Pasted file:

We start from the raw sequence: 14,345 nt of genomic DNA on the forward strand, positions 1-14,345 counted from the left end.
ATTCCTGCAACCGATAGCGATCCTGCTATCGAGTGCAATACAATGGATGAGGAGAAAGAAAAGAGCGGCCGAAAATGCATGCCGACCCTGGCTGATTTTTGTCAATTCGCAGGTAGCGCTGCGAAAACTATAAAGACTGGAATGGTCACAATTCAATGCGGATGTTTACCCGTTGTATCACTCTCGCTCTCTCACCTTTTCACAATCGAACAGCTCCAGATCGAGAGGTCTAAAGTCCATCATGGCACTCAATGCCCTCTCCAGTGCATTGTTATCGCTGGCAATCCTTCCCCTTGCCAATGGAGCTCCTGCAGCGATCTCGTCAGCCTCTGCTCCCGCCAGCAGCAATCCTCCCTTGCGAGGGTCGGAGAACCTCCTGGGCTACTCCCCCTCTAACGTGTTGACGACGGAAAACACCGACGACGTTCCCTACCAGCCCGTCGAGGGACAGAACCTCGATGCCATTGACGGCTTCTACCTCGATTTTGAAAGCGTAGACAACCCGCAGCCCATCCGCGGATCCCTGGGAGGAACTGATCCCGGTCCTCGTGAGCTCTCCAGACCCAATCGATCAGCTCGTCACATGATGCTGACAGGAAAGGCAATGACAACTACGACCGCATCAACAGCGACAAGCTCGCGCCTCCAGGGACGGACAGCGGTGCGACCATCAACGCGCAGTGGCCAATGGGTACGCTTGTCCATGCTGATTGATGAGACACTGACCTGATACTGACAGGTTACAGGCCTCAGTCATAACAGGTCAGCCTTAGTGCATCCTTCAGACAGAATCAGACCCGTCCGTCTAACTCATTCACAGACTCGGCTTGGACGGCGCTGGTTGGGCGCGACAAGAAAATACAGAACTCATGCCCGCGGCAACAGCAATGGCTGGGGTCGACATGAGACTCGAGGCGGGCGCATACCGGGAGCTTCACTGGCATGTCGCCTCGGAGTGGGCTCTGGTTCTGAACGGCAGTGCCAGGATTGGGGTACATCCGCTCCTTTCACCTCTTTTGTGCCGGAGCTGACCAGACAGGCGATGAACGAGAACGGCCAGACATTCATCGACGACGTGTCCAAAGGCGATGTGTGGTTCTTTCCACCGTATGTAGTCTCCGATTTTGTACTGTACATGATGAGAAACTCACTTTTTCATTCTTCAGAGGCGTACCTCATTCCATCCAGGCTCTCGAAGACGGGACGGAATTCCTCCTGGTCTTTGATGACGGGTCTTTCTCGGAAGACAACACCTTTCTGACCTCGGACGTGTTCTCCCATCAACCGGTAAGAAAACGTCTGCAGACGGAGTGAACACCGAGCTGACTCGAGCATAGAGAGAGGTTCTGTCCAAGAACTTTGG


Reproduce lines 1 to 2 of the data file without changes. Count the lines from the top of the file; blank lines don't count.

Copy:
We start from the raw sequence: 14,345 nt of genomic DNA on the forward strand, positions 1-14,345 counted from the left end.
ATTCCTGCAACCGATAGCGATCCTGCTATCGAGTGCAATACAATGGATGAGGAGAAAGAAAAGAGCGGCCGAAAATGCATGCCGACCCTGGCTGATTTTTGTCAATTCGCAGGTAGCGCTGCGAAAACTATAAAGACTGGAATGGTCACAATTCAATGCGGATGTTTACCCGTTGTATCACTCTCGCTCTCTCACCTTTTCACAATCGAACAGCTCCAGATCGAGAGGTCTAAAGTCCATCATGGCACTCAATGCCCTCTCCAGTGCATTGTTATCGCTGGCAATCCTTCCCCTTGCCAATGGAGCTCCTGCAGCGATCTCGTCAGCCTCTGCTCCCGCCAGCAGCAATCCTCCCTTGCGAGGGTCGGAGAACCTCCTGGGCTACTCCCCCTCTAACGTGTTGACGACGGAAAACACCGACGACGTTCCCTACCAGCCCGTCGAGGGACAGAACCTCGATGCCATTGACGGCTTCTACCTCGATTTTGAAAGCGTAGACAACCCGCAGCCCATCCGCGGATCCCTGGGAGGAACTGATCCCGGTCCTCGTGAGCTCTCCAGACCCAATCGATCAGCTCGTCACATGATGCTGACAGGAAAGGCAATGACAACTACGACCGCATCAACAGCGACAAGCTCGCGCCTCCAGGGACGGACAGCGGTGCGACCATCAACGCGCAGTGGCCAATGGGTACGCTTGTCCATGCTGATTGATGAGACACTGACCTGATACTGACAGGTTACAGGCCTCAGTCATAACAGGTCAGCCTTAGTGCATCCTTCAGACAGAATCAGACCCGTCCGTCTAACTCATTCACAGACTCGGCTTGGACGGCGCTGGTTGGGCGCGACAAGAAAATACAGAACTCATGCCCGCGGCAACAGCAATGGCTGGGGTCGACATGAGACTCGAGGCGGGCGCATACCGGGAGCTTCACTGGCATGTCGCCTCGGAGTGGGCTCTGGTTCTGAACGGCAGTGCCAGGATTGGGGTACATCCGCTCCTTTCACCTCTTTTGTGCCGGAGCTGACCAGACAGGCGATGAACGAGAACGGCCAGACATTCATCGACGACGTGTCCAAAGGCGATGTGTGGTTCTTTCCACCGTATGTAGTCTCCGATTTTGTACTGTACATGATGAGAAACTCACTTTTTCATTCTTCAGAGGCGTACCTCATTCCATCCAGGCTCTCGAAGACGGGACGGAATTCCTCCTGGTCTTTGATGACGGGTCTTTCTCGGAAGACAACACCTTTCTGACCTCGGACGTGTTCTCCCATCAACCGGTAAGAAAACGTCTGCAGACGGAGTGAACACCGAGCTGACTCGAGCATAGAGAGAGGTTCTGTCCAAGAACTTTGG